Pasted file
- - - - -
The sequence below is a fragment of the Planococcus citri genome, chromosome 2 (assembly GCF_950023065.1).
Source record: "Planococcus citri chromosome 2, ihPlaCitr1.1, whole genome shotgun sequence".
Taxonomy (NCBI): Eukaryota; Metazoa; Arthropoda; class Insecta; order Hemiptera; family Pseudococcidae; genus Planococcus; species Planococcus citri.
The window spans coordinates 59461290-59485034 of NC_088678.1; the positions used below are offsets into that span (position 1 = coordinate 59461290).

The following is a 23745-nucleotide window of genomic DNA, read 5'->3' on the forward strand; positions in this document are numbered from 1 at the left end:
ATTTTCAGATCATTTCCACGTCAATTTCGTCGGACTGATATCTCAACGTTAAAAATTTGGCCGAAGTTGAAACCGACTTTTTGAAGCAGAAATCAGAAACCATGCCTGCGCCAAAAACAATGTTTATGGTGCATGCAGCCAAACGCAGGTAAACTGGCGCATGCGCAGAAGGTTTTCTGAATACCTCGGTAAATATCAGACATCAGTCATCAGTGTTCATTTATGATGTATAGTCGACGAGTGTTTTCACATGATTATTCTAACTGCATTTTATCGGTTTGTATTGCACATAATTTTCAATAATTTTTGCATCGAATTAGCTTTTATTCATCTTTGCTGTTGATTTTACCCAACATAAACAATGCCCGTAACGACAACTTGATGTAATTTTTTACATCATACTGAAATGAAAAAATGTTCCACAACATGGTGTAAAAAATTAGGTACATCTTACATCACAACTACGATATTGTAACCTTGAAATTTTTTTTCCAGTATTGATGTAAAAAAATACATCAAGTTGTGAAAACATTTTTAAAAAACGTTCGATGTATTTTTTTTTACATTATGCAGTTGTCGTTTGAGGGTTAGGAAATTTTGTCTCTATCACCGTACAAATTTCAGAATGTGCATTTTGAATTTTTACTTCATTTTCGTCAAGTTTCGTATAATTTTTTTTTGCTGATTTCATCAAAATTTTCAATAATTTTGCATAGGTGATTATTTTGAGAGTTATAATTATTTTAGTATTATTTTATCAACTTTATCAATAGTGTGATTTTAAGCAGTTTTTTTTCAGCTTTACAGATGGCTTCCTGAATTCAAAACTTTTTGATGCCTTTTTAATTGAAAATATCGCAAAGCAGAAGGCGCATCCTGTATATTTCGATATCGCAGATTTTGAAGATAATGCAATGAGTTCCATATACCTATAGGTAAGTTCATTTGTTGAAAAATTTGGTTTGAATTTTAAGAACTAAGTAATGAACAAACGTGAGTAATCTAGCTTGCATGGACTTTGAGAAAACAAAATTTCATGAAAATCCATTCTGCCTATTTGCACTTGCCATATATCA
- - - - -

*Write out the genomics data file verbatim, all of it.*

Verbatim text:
The sequence below is a fragment of the Planococcus citri genome, chromosome 2 (assembly GCF_950023065.1).
Source record: "Planococcus citri chromosome 2, ihPlaCitr1.1, whole genome shotgun sequence".
Taxonomy (NCBI): Eukaryota; Metazoa; Arthropoda; class Insecta; order Hemiptera; family Pseudococcidae; genus Planococcus; species Planococcus citri.
The window spans coordinates 59461290-59485034 of NC_088678.1; the positions used below are offsets into that span (position 1 = coordinate 59461290).

The following is a 23745-nucleotide window of genomic DNA, read 5'->3' on the forward strand; positions in this document are numbered from 1 at the left end:
ATTTTCAGATCATTTCCACGTCAATTTCGTCGGACTGATATCTCAACGTTAAAAATTTGGCCGAAGTTGAAACCGACTTTTTGAAGCAGAAATCAGAAACCATGCCTGCGCCAAAAACAATGTTTATGGTGCATGCAGCCAAACGCAGGTAAACTGGCGCATGCGCAGAAGGTTTTCTGAATACCTCGGTAAATATCAGACATCAGTCATCAGTGTTCATTTATGATGTATAGTCGACGAGTGTTTTCACATGATTATTCTAACTGCATTTTATCGGTTTGTATTGCACATAATTTTCAATAATTTTTGCATCGAATTAGCTTTTATTCATCTTTGCTGTTGATTTTACCCAACATAAACAATGCCCGTAACGACAACTTGATGTAATTTTTTACATCATACTGAAATGAAAAAATGTTCCACAACATGGTGTAAAAAATTAGGTACATCTTACATCACAACTACGATATTGTAACCTTGAAATTTTTTTTCCAGTATTGATGTAAAAAAATACATCAAGTTGTGAAAACATTTTTAAAAAACGTTCGATGTATTTTTTTTTACATTATGCAGTTGTCGTTTGAGGGTTAGGAAATTTTGTCTCTATCACCGTACAAATTTCAGAATGTGCATTTTGAATTTTTACTTCATTTTCGTCAAGTTTCGTATAATTTTTTTTTGCTGATTTCATCAAAATTTTCAATAATTTTGCATAGGTGATTATTTTGAGAGTTATAATTATTTTAGTATTATTTTATCAACTTTATCAATAGTGTGATTTTAAGCAGTTTTTTTTCAGCTTTACAGATGGCTTCCTGAATTCAAAACTTTTTGATGCCTTTTTAATTGAAAATATCGCAAAGCAGAAGGCGCATCCTGTATATTTCGATATCGCAGATTTTGAAGATAATGCAATGAGTTCCATATACCTATAGGTAAGTTCATTTGTTGAAAAATTTGGTTTGAATTTTAAGAACTAAGTAATGAACAAACGTGAGTAATCTAGCTTGCATGGACTTTGAGAAAACAAAATTTCATGAAAATCCATTCTGCCTATTTGCACTTGCCATATATCA